Adjusted Motivations for Healthy Eating and Weight Loss

Motivation Image for post

Once upon a time, a writer gave birth to one child, then another, and woe to the weight she had gained. Nine months later, the weight was gone, lost through lots of hard work but the details of which were lost to the new-baby-haze memory issues. That’s not entirely true. There is one strand of memory in which the young mother desperately wanted to be attractive to her husband again. Shopping ensued, and the horrors of a lingerie shop mirror send the mother – who was quite lovely and had nothing to hide – running. And the weight returned, unchecked.

Baring my soul here, there’s a reason for this. I had a revelation yesterday, on Facebook of all places. A woman posted about her own weight loss issues, and she learned what motivated her, and how once she lost the weight, she was lost on what to do. She’d always been trying to lose weight. She was there, as I was once. Both our motivations were wrong. She made me see this.

So I had to rework my process, figure out why I’m trying so hard. Sure, everyone wants to be attractive to their spouse, right? I need more than that. I want to be a role model for my children, to teach my son to respect women no matter what they looked like, to teach my daughter that strength not fear of obesity was important. I’m strong. I often tell my mother than when I’m helping her with stuff around the house or taking her arm as she steps down a steep curb. And I am. Karate taught me that. My strength is a good direction.

One of the areas I’m exceptional at is making goals for my writing and making ways to meet them. I measure my progress by what I’ve completed and each year I strive to improve those. I’m using that approach to improve my health and fitness life.

The weight on the scale is but one measurement which is often screwy. Very technical term here I know, but I’m dead serious. Changing my body from fat to muscle means creating a tighter more compact form that may actually be heavier than a non-muscular body of the same size. So I can’t go by the scale anymore. I need to measure what my body can do.

Since I love Excel, I drew up a bunch of spreadsheets tracking monthly:

  • body measurements (for evidence of fat loss) including BMI;
  • cardio distances covered in 30 minutes in various ways: cycling, walking, running, rowing;
  • plyometric:
    • pushups, sit-ups, burpees done in one minute;
    • chin-ups and pulls ups in one minute (none right now, but give me six months)
    • planks and length of time held.

Monthly measurements and comparisons will help me see first that I’m getting stronger, and second, when the scale doesn’t move, it’s going to remind me that I AM changing, I AM improving, and that scale can go to hell. It’s just one number.

The theory is that by working on my strength, I’m not focused on one end goal. I’m working on different goals that will always be there in one form or another. For example, I can currently do 8 pushups in one minute. My goal is to hit 25. I’m better with sit-ups. I can walk great distances at a decent pace but my running is severely lacking. My goal is to run a 5k eventually and get my time under 50 minutes. At the moment, my goal is to be able to run for 30 minutes without a significant break. Eventually no break. These are all measurable and the kinds of things that motivate me. Be a better me than I was yesterday or last week, or last month.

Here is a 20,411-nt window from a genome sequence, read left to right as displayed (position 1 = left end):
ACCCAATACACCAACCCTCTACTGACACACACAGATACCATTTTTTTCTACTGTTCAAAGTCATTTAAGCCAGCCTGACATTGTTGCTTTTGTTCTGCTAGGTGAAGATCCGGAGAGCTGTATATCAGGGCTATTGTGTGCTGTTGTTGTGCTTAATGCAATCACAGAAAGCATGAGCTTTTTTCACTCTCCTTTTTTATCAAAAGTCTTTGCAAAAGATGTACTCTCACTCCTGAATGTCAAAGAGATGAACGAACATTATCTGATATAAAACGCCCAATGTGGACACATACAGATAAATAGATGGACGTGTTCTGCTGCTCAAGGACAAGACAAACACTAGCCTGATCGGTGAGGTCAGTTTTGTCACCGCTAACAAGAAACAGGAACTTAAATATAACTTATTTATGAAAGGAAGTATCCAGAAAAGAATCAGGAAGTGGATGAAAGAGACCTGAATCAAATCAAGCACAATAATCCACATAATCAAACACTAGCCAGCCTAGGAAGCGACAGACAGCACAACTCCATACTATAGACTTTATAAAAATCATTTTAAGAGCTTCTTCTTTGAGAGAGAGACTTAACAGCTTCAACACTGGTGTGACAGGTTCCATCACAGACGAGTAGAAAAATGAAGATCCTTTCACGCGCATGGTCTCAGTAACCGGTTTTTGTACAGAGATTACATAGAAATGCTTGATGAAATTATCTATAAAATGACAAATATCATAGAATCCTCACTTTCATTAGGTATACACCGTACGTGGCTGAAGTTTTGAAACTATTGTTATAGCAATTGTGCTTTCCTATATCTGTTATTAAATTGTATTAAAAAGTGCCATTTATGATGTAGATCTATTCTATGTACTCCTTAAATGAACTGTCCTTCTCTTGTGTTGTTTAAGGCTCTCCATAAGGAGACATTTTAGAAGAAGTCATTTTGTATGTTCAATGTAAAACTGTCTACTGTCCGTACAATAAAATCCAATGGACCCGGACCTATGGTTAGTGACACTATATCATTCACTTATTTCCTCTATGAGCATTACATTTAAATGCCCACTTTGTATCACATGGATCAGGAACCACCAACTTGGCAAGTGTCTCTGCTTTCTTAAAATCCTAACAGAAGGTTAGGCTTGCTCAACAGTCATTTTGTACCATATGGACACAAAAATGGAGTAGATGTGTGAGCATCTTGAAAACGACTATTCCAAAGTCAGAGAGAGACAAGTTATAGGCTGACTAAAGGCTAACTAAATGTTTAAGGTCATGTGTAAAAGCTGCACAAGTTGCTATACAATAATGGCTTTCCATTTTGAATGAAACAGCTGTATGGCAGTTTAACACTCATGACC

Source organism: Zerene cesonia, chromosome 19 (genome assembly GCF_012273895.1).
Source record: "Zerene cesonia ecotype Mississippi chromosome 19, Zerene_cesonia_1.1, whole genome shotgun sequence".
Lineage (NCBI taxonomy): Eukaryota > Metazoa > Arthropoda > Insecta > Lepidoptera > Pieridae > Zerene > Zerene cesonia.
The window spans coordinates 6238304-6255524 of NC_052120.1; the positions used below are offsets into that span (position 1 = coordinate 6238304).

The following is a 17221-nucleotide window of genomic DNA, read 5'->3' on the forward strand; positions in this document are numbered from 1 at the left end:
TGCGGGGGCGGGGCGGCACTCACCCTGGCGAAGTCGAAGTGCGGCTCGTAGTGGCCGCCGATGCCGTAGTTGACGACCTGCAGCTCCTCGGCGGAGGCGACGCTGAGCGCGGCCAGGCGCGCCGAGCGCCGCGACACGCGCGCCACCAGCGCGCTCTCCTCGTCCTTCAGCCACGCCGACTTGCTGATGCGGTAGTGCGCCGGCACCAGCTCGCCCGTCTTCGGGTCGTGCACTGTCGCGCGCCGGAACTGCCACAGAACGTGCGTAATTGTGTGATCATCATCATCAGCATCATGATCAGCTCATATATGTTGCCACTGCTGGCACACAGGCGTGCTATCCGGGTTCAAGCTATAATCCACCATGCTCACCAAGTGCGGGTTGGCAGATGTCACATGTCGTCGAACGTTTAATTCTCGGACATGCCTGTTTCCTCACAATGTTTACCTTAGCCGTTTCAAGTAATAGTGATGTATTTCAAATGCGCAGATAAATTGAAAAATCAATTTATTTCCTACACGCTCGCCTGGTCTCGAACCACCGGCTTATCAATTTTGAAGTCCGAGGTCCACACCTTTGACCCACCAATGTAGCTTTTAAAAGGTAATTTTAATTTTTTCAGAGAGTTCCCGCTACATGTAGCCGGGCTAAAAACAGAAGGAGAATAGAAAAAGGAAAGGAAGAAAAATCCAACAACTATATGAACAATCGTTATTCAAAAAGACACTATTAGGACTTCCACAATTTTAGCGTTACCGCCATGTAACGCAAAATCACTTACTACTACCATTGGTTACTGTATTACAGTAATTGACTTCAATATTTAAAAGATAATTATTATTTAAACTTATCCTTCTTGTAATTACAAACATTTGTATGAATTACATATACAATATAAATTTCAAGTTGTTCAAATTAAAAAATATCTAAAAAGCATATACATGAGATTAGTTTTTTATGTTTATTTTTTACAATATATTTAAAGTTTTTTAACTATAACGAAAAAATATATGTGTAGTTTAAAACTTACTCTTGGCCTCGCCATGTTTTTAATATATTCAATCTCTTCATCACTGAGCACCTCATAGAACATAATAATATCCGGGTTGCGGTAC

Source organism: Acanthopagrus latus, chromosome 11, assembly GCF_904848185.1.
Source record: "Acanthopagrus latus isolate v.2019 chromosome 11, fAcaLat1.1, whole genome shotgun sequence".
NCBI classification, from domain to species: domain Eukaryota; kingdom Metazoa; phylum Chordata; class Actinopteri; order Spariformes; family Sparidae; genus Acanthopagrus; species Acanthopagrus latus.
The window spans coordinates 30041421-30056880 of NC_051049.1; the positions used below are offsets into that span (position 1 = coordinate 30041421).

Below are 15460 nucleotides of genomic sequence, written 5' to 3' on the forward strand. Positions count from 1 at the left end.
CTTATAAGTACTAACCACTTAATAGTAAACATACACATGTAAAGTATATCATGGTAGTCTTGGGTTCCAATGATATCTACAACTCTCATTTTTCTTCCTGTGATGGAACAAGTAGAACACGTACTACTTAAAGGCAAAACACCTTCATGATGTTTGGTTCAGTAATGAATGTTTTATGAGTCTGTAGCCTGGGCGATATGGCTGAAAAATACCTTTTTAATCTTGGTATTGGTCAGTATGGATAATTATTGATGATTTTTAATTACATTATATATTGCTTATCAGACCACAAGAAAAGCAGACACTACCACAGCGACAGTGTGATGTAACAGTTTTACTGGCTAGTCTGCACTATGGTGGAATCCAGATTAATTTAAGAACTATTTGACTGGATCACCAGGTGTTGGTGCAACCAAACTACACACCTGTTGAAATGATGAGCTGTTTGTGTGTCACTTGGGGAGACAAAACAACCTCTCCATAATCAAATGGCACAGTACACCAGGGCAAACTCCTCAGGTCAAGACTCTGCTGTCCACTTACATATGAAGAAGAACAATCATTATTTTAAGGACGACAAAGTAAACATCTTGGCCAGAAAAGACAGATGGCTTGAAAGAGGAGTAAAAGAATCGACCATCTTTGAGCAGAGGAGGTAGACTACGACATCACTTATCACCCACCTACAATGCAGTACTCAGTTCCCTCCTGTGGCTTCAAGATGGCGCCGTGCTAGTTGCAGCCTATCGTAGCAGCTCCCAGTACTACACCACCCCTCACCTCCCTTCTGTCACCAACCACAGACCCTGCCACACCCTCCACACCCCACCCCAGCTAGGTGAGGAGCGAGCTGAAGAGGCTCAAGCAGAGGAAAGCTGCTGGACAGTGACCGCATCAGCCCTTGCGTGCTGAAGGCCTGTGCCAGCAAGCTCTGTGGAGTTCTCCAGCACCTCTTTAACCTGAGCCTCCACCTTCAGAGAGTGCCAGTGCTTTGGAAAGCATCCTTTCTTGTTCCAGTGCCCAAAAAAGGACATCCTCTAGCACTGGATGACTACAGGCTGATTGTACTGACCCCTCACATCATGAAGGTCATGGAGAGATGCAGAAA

If you or someone you know is struggling with weight issues, I encourage a rethinking of philosophy and approach. My way may not be anyone else’s way, but don’t be afraid to turn things upside down. There should be something there to get anyone where they want to be.

I’m strong. I want to be stronger. I can do this. We can all do this. Or maybe you’ve got something else that’s working. Tell us about in comments. It’s not easy being healthy, and it can be a lonely road sometimes.

Live Strong,



Photo Credit: Joshua Santino via


6 responses to “Adjusted Motivations for Healthy Eating and Weight Loss

  1. That’s a seriously complicated realization, but yay for better reasons than just matching society’s messed up idea of what is good. I’m heavier than I have been for years…and fit clothes I never could when I was at this weight (baby weight here too), but it’s because of the workout I do every morning without fail to keep my shoulders from dislocating. Took me a while to get over the scale number though.

    And as far as examples for your daughter, taking Mom and Me karate was a pretty clear sign in the strong direction :).

    Good luck with your marathon goal, though it’s not really luck at all.

  2. Your goals look good! . It’s so easy in our culture to focus on appearance rather than performance.

    Good luck with the chin ups / pull ups. I’d like to be able to do a pull up (just one!), but not badly enough to train consistently.

    • Thanks, Elizabeth.

      As far as the pullups go, the gym at my job sponsored a pull up challenge last year and provided instructions on how to train up to do a pull up. We also have one of those adjusted weight machines so I can work on pulls up at a % of my body weight. I can pull up roughly 40% of my body weight right now. Which is way less discouraging than saying I can’t do pull ups. Perspective!

      • The adjusted weight machine sounds like a nice piece of equipment. I have a pullup bar that I can lower so I can squat on the ground and use my legs to help, but it’s hard to control how much work my legs are doing.

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